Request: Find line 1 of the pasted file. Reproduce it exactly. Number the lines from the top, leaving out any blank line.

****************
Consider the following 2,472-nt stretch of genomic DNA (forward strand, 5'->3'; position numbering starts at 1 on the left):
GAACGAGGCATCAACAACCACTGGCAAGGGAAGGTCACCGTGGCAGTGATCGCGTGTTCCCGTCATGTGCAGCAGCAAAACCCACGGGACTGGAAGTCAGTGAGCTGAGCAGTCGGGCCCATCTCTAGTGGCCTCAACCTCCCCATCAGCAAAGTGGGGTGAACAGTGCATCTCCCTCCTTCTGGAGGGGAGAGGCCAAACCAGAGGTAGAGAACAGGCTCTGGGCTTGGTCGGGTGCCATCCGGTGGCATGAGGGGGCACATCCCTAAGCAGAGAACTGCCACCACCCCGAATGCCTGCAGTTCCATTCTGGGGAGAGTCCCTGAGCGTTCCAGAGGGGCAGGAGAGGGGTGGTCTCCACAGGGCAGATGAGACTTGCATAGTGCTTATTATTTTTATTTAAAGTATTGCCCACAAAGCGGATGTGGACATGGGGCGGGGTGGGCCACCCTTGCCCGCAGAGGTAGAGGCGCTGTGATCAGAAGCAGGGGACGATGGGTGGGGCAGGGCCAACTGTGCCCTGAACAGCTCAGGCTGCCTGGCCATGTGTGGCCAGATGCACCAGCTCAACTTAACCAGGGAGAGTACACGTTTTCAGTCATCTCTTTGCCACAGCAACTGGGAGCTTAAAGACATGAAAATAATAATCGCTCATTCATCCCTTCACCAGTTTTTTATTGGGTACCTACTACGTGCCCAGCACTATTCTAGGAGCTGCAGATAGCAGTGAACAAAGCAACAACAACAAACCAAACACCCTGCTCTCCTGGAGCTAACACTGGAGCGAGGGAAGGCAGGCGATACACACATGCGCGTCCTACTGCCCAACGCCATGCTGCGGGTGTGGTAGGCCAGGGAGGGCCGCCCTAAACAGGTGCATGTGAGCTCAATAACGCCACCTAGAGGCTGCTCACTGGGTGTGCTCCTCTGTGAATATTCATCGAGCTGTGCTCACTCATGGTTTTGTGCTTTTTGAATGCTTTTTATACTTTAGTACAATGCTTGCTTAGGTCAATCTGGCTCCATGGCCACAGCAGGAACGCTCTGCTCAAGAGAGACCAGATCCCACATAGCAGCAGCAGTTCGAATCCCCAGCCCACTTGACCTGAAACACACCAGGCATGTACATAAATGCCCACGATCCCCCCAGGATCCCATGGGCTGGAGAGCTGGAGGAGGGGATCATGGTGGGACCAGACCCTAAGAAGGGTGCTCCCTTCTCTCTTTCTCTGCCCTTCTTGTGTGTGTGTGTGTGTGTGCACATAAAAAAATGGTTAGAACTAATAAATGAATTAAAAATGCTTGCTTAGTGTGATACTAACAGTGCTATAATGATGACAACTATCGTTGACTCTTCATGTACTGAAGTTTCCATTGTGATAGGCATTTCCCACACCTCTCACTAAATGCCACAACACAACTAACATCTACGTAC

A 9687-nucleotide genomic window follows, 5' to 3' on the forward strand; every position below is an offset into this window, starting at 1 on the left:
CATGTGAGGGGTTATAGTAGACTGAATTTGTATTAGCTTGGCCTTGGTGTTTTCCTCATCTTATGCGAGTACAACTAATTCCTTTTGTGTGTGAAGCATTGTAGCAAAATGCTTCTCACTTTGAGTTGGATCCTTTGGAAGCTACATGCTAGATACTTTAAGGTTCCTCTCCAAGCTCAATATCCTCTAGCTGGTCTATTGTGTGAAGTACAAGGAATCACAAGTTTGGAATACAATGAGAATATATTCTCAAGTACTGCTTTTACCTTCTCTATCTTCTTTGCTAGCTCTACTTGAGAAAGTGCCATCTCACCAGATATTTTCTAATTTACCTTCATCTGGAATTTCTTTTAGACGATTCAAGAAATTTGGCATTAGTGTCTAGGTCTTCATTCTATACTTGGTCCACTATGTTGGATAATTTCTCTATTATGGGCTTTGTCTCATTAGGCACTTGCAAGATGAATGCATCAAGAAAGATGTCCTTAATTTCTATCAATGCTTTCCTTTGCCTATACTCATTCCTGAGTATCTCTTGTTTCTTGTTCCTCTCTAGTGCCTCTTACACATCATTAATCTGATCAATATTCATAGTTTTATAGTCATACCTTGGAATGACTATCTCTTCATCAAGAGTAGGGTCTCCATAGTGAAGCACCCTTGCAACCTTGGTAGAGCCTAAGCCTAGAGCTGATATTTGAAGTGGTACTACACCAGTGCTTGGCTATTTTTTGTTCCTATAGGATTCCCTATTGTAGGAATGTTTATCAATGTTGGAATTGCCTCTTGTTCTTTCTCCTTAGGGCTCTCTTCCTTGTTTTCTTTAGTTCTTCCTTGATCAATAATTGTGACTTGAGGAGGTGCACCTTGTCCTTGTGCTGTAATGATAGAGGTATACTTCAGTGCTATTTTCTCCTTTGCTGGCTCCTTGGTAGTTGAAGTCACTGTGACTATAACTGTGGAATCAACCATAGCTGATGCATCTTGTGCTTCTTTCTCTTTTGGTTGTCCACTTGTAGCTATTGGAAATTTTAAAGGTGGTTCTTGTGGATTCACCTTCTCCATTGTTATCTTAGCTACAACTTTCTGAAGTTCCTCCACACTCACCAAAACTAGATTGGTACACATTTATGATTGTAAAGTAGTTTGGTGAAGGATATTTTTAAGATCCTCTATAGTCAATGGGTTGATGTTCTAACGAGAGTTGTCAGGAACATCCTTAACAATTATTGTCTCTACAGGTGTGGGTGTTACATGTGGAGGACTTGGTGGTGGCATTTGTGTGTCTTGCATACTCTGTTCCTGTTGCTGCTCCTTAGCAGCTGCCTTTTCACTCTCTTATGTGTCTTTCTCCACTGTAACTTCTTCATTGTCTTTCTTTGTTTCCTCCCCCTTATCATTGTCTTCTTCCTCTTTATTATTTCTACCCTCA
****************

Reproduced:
Consider the following 2,472-nt stretch of genomic DNA (forward strand, 5'->3'; position numbering starts at 1 on the left):